"...Get yourself another family, and next time don't get
divorced in Japan!"
For more on this subject, go to www.crcjapan.com.
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- John Roos next U.S. ambassador?
- Makeup booths debut in stations
- U.S./China outsourcing firm to start BPO
- Mosquitoes irritate teens enough for them to leave
- Watch copper output
-> John Roos next U.S. ambassador?
Rumors abound that the next Ambassador to Japan, as yet
unnamed, will be John Roos, the CEO of Wilson, Sonsini,
Goodrich & Rosati, a major law firm in the silicon valley
area. The White House has not commented on the reports
yet. Roos was a fundraiser for the Obama campaign and
otherwise helped in the election. (Source: TT commentary
from mercurynews.com, May 21, 2009)
-> Makeup booths debut in stations
When a girl's gotta go, she's gotta go -- to do her makeup,
that is. Tokyo Metro has just installed a makeup booth
facility at Ikebukuro and JR is going to put one in at
Yokohama in June. The stations will be charging just
JPY300/hour for women to touch up their faces in private,
as well as try out samples that are provided by sponsors
to the stations. The booths come in a cluster, and include
a mirror, vanity cabinet, hair dryer, and of course the
cosmetic samples. (Source: TT commentary from nikkei.co.jp,
May 22, 2009)
-> U.S./China outsourcing firm to start BPO
In a sign of the times, U.S. outsourcing company Achievo
(WHO came up with THAT name?), has announced that in
addition to software and IT outsourcing, it will expand
into Business Process Outsourcing (BPO). The company will
use its back office operations in China to help Japanese
companies handle customer information input, payroll
accounting, and other repetitive administrative tasks. The
company reckons it can save Japanese corporate customers
about 2/3 of their current costs. (Source: TT commentary
from nikkei, May 22, 2009)
-> Mosquitoes irritate teens enough for them to leave
The Kitashikahama Park authority in Adachi-ku, Tokyo has
installed The Mosquito high-pitch speaker devices in the
park, to drive delinquent teenagers away. According to park
officials, the device puts out a sound frequency of 17kHz,
which teens can hear but which older people who slowly lose
their hearing in the high frequency ranges, cannot. The
devices are on from 23:00 in the evening through to 04:00am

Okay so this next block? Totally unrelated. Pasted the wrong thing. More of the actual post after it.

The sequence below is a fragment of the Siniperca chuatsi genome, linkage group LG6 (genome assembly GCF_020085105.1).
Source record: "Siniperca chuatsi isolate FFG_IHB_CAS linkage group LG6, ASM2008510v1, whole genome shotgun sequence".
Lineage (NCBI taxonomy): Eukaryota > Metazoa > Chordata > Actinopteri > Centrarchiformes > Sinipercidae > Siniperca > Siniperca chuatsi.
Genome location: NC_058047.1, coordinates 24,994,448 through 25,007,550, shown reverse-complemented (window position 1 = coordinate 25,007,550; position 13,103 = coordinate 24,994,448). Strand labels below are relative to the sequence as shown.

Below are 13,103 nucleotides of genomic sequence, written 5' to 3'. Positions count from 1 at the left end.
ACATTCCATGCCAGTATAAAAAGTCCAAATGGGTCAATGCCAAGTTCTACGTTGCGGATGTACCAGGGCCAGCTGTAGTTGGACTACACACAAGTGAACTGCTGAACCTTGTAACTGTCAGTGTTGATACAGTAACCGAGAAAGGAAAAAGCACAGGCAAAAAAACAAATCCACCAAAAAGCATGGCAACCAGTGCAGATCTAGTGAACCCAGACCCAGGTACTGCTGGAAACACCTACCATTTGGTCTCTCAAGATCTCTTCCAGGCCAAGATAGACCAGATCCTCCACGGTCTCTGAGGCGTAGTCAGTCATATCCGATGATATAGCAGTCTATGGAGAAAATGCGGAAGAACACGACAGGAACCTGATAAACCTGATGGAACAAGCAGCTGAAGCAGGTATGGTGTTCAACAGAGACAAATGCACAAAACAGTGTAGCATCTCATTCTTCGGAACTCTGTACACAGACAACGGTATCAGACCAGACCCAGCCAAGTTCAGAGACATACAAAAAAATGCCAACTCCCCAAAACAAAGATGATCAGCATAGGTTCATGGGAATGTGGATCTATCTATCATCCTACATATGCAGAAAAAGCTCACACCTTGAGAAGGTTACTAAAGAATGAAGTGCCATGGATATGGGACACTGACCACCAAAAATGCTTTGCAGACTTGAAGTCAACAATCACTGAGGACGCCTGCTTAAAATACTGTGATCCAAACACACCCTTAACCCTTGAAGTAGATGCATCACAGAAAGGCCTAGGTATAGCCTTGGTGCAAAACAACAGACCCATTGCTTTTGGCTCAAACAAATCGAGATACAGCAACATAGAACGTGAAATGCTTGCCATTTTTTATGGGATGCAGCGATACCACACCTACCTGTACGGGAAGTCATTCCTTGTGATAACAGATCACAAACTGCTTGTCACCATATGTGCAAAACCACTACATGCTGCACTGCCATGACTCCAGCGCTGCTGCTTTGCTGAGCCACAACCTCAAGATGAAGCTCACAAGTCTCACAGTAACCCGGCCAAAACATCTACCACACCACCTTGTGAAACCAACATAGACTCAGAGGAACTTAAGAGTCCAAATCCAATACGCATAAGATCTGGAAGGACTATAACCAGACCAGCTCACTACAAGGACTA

the next morning. ***Ed: Pretty cool stuff. No doubt there
will be some parents tempted to put one of these things
outside their teenage daughter's bedroom!** (Source: TT
commentary from reuters.com, May 22, 2009)
-> Watch copper output
If you want to know what the smart money thinks about the
direction of the economy, watch raw materials output. For
the auto and electronics industries, people watch copper in
particular, and the good news is that according to the
Japan Copper and Brass Association, the nation's output of
rolled copper jumped 28.7% in April from the month before.
The bad news is that the 41,709-tonne output was still
48.6% down from the output for April 2008. ***Ed: Just wait
until all-electric cars are available, and shipments of
this raw material will soar.** (Source: TT commentary from
reuters.com, May 23, 2009)
NOTE: Broken links
Many online news sources remove their articles after just a
few days of posting them, thus breaking our links -- we
apologize for the inconvenience.
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+++ CANDIDATE ROUND UP/VACANCIES
=> BiOS, a Division of the LINC Media group, is actively
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or expanding in Japan, as well as other employers of
** HIGHLIGHTED POSITION(S)
BiOS is urgently looking for a skilled network engineer for
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- IT Procurement, Sourcing Assistant, JPY4m – JPY5m
- Tech Support Engineer, Telcoms equipment, JPY6m – JPY9m
- Account Manager, LINC Media/BiOS, – JPY3m – JPY4m+ comm.
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+++ ABOUT US